Of course, you’re also free to mount it elsewhere too. If you’re fishing for bass or something similar, you won’t need to do any actual trolling and a transom-mount motor will most likely do the job just fine. At any rate, a trolling motor is very useful for making those ever so slight adjustments without having your fish get away.
Well, yes. Just like in a couple of other different contexts, length is pretty important. When it comes to trolling motors, you want to make sure that your shaft is not too short, especially since it’s pontoon boats we’re talking about.
As the bow of a pontoon boat is generally higher than the rest of the deck, you may want to get a longer than average shaft if you’re planning to mount it on a bow. As a rule of thumb, you should take the distance from the mount to the water and add 18-22 inches to it. Usually, this will give you anywhere between 48” and 60”. As said above, longer is better and, as such, the most common sizes for pontoon boats are 55” and 60”, though you can probably get away with a 50” shaft in many cases.
Another thing you really don’t want to be skimping out on is thrust. Many owners buy a cheaper motor with lower power only to regret it afterwards. Honestly, an engine is expensive enough as it is, so you really don’t want to buy it twice.
The general rule for boats is to divide the total weight of the boat by 50 in order to get the number of pounds of thrust necessary. Let’s take, for instance, an average 22’ pontoon boat: loaded with gas and a couple of people, we could round the weight to a nice 3000 pounds. Divided by 50, you get 60, which is the number of pounds of thrust your motor needs to produce.
Easy, right? Well, no, actually. In fact, pontoon boats have different hydrodynamics to the average boat due to them not having a V-shaped hull but rather the catamaran or trimaran construction. In practical terms, this translates to not being as easy to move as a V-hull boat. What does this mean? Well, this is indeed simple: you need more power. For a 3000-pound boat, you’d be way better off with 70-80 pounds of thrust, powered by three 12V batteries.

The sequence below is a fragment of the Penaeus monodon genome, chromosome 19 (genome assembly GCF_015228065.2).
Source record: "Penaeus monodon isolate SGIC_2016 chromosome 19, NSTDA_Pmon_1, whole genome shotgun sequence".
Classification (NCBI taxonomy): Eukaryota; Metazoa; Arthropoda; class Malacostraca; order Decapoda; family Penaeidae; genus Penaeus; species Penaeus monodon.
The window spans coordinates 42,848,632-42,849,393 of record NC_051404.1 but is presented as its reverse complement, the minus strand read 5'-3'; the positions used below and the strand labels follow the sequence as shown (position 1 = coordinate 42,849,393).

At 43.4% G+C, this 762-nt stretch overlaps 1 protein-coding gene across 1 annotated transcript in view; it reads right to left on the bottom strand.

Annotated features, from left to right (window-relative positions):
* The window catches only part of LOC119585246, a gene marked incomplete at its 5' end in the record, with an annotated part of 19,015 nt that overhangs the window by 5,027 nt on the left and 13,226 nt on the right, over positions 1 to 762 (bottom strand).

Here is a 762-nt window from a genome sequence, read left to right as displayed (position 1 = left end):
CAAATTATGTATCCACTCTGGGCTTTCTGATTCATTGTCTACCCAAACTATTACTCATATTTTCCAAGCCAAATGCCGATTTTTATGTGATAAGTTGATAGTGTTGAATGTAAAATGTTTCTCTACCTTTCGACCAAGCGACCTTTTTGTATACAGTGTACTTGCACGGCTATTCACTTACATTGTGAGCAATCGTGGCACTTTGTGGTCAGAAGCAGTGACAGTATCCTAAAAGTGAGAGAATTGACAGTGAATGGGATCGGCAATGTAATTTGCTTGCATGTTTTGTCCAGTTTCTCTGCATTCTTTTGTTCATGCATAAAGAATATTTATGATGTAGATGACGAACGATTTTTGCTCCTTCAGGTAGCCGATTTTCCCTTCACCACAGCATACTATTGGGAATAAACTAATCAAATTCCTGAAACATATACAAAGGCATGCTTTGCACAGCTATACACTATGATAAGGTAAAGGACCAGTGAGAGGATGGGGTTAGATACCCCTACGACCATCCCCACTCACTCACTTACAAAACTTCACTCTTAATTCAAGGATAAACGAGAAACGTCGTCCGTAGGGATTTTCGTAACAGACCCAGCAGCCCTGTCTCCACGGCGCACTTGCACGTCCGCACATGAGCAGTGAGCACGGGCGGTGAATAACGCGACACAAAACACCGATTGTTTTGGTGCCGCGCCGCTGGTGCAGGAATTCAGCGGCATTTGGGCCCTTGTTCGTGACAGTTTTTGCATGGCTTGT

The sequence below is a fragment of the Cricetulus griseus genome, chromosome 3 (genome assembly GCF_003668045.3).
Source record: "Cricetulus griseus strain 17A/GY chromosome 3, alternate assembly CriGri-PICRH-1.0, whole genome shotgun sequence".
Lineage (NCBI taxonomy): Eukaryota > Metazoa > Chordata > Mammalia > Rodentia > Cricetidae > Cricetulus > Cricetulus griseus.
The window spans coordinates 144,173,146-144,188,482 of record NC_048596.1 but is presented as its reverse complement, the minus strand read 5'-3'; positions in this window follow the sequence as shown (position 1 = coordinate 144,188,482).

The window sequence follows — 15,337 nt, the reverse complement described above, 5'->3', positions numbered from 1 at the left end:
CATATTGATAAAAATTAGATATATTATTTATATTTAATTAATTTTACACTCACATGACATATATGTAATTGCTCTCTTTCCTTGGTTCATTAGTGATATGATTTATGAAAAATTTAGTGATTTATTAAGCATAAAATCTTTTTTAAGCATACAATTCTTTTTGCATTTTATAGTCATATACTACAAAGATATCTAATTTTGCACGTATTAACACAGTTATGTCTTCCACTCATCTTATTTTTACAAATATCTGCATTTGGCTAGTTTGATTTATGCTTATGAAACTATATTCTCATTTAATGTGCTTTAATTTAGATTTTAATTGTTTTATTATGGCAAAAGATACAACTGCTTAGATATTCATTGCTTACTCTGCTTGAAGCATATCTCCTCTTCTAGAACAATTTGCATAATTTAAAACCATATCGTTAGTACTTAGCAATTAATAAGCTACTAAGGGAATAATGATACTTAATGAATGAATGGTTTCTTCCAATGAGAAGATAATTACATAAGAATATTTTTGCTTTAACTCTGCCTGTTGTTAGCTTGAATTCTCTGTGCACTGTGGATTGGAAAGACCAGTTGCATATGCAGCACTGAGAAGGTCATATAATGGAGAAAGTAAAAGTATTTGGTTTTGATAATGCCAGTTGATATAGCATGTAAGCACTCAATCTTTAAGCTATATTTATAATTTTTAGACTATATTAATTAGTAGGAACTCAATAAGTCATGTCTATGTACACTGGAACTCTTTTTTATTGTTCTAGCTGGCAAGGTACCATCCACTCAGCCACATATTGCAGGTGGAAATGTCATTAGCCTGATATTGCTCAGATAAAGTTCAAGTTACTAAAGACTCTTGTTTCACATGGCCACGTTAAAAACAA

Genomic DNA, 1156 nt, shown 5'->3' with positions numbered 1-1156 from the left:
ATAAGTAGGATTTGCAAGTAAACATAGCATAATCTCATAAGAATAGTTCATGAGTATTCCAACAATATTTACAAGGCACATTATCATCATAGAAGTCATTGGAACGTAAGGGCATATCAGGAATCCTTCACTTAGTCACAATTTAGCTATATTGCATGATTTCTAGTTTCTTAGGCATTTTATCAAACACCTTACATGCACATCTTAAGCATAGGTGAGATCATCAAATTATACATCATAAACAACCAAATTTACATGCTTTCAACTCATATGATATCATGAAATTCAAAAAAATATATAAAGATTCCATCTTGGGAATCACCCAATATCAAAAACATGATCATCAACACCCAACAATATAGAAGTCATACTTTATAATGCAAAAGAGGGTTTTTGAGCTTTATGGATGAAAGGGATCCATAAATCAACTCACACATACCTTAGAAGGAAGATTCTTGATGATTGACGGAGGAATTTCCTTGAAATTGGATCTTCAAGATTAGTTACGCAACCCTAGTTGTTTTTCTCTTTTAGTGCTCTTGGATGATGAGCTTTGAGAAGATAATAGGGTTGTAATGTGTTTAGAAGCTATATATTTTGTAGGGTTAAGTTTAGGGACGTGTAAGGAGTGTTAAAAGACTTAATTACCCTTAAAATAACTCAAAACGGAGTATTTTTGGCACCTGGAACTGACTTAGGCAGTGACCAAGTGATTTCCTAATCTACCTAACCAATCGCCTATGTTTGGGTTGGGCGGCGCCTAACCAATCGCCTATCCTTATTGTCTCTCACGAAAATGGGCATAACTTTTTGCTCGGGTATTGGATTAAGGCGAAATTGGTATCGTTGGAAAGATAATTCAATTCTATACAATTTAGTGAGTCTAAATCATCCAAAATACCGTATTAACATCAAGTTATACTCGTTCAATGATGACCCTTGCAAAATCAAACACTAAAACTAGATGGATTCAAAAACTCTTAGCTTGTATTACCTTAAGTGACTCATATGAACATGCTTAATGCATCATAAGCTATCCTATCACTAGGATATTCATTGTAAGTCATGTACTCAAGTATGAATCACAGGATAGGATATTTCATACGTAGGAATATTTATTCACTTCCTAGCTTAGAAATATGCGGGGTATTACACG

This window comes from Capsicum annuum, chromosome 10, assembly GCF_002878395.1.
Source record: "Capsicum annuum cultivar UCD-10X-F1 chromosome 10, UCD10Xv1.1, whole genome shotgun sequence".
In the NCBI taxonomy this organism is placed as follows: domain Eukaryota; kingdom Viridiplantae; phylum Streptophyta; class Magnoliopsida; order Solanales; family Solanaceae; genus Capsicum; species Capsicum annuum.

What we know it’s good
We couldn’t just let you off without giving you some actual recommendations after that entire “how to” thing. To be impartial, we’ve selected two trolling motors from each of the abovementioned companies’ offer. Here’s what we’ve got:
Motor Guide Xi5: the ever popular. With different shaft lengths and thrust levels, the variations of this model are compatible with boats 14’ to 24’, covering the entire range of pontoon boats as well. What’s so awesome about it? The composite shaft, which they claim is stronger than steel, the two-blade propeller, and the seriously useful GPS features, such as cruise control, anchor mode, route record/playback, as well as a few other nice things which we’ll let you discover for yourself.
Motorguide 55FW FB X3: another model from this brand we recommend is the Motorguide 55FW FB X3. It has pretty similar features to the one above, but it’s significantly cheaper, mostly due to the fact that it does not have the nifty GPS compatibility. However, if you’re old school and prefer to do everything manually, the Motorguide 55FW FB X3 will be the perfect trolling motor for you – especially since it ensures precise response steering. Get your own, or find out more about this trolling motor here: